EDITORIAL: Why Removing the Sorcerer’s Hat from Hollywood Studios is a Good Thing
The Sorcerer’s Hat is no more. For some this is a moment of triumph and restoration. For others it represents a seismic shift in Disney’s Hollywood Studios ethos and theme. My family and I are both excited about it as well as a little sad to see such an icon of so many Disney trips say goodbye. Regardless of your personal reaction, the decision to remove the hat allows Hollywood Studios to return to its original intent and design as well as to restore the park to its more purely “imagineered” vision.
By now most of us know the story. It was 1984. Michael Eisner and Frank Wells had just accepted roles as CEO and COO of Walt Disney Productions. Early in their leadership Walt Disney World added Captain EO, Mickey’s Toontown, the Norway Pavilion, and two new resorts. To generate interest beyond Walt Disney World’s only two parks at the time, Magic Kingdom and EPCOT, plans for what was then referred to as “The Third Gate” were in motion at WDW.
According to Jeff Kurtti’sSince the World Began, plans for a third park grew out of concepts for a new EPCOT pavilion. In addition to the Norway Pavilion, Disney leaders Eisner and Wells as well as the Imagineering community had been developing a “Movie Pavilion” that would tell the story of Hollywood with a unique Disney “bent.” Once they got into the concept, however, the decision was made to abandon notions of a new pavilion within EPCOT and instead expand the idea into a new park that became MGM Studios, which became Disney’s Hollywood Studios in 2008.
Thematically, this new park was created in the spirit of 1930’s and 1940’s Hollywood. This is significant because, if you’ve visited the real Hollywood, Walt Disney World’s iteration is nothing like Hollywood is now nor ever has been. Here is what Michael Eisner read from the dedication plaque on the park’s opening day:
The world you have entered was created by The Walt Disney Company and is dedicated to Hollywood—not a place on a map, but a state of mind that exists wherever people dream and wonder and imagine, a place where illusion and reality are fused by technological magic. We welcome you to a Hollywood that never was—and always will be.
The “state of mind” referenced on the plaque probably comes closest to capturing the essence of the park. I’ve heard Matt Hochberg, host of www.studioscentral.com, talk about the design of Hollywood Boulevard from the entrance to the original Studios centerpiece, Grauman’s Chinese Theatre, as a metaphorical journey from 1935 Hollywood to the present with Prime Time 50’s Cafe squarely in the middle. It’s a fascinating take on the park’s tight thematic design and Imagineering vision. And it makes sense. The net effect is this: Disney’s Hollywood Studios was created to be a representation of all Hollywood could have been, perhaps should have been, but actually has only existed in our imagination. This vision naturally culminated in the full-scale replica of Grauman’s Chinese Theatre, which premiered Disney’s Mary Poppins in 1964. So it is with good reason that Mickey’s Sorcerer Hat was not original to MGM Studios. It was added an an attraction during 2001’s 100 Years of Magic Celebration at Walt Disney World.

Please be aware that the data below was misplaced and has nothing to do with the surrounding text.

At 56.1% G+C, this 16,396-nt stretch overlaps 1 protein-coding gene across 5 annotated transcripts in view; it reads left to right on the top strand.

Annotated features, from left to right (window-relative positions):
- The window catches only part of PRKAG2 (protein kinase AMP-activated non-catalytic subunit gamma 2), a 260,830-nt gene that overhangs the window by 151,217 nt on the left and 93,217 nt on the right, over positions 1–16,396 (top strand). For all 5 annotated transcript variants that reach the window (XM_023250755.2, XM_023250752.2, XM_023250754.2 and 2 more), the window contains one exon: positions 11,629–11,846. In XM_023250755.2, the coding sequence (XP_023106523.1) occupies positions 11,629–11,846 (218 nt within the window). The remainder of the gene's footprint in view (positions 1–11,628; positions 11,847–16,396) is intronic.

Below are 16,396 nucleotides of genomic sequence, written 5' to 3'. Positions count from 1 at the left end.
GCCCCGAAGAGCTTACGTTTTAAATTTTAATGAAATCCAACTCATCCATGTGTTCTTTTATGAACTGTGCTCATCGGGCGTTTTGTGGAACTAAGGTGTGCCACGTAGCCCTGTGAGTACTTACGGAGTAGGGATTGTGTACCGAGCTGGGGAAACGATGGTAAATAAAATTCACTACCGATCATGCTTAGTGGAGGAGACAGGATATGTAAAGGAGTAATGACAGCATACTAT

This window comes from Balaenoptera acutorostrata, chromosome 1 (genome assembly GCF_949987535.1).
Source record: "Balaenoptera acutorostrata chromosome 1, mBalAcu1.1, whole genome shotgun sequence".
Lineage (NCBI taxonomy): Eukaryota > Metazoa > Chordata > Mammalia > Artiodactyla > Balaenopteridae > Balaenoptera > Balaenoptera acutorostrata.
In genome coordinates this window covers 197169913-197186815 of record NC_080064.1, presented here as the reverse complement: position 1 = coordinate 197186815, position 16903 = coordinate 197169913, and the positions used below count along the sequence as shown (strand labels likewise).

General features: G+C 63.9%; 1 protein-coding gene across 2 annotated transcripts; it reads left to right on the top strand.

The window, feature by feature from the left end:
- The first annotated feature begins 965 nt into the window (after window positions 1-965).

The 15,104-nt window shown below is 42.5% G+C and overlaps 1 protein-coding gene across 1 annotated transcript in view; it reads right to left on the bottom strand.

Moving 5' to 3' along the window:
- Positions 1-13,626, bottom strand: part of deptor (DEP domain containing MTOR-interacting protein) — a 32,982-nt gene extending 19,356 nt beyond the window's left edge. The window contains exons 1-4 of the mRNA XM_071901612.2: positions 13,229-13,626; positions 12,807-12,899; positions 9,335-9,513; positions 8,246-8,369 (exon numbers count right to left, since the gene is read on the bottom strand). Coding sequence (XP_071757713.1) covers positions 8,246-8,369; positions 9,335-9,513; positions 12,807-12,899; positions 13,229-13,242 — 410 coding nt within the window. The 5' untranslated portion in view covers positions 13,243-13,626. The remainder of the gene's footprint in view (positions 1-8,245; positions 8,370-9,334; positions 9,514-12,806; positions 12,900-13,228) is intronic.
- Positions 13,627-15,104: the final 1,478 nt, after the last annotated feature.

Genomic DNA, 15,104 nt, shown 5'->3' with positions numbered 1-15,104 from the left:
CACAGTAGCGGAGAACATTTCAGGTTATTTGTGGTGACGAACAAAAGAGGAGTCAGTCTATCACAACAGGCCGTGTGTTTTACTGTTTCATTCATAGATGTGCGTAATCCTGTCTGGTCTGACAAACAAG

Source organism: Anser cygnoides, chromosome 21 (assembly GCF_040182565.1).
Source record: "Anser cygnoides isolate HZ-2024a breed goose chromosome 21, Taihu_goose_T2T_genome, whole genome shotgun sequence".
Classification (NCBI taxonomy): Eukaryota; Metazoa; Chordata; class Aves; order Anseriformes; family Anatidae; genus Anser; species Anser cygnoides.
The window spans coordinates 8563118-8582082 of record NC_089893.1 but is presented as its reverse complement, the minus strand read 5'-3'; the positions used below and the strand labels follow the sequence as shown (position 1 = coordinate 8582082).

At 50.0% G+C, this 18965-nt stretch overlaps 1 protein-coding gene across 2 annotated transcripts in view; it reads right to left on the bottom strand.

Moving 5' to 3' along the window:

Over countless trips early in my Disney park experiences I never really gave the Sorcerer’s Hat much thought. It didn’t really fit aesthetically, but it wasn’t terribly dissonant in its theming. Because “Hollywood” in my mind always implied a sense of magic, at least to a degree, the Sorcerer’s Hat felt consistent enough. It wasn’t until we were at rope drop one morning with a long, straight-down-Hollywood-Boulevard, view that I realized just how intrusive Mickey’s Sorcerer Hat was to the park described on the dedication plaque.
You can see in the photo above, as the Hat disappears an ever better Hollywood has emerged. Even given the size of the Hat, the impact removing one visual element from an environment is surprisingly dramatic. Similar to the recently completed work on the Magic Kingdom hub, removing the Hat really opens the area up for guests. Grauman’s Chinese Theatre, the only structure built to full-scale on Hollywood Boulevard, is also the perfect icon for the “Golden Era” Hollywood the Imagineers have captured. It makes everything better from the Citizens of Hollywood characters to the sense of nostalgia, and we haven’t lost Mickey’s Sorcerer Hat completely, we’ll just have to make our way to Anaheim to see one now!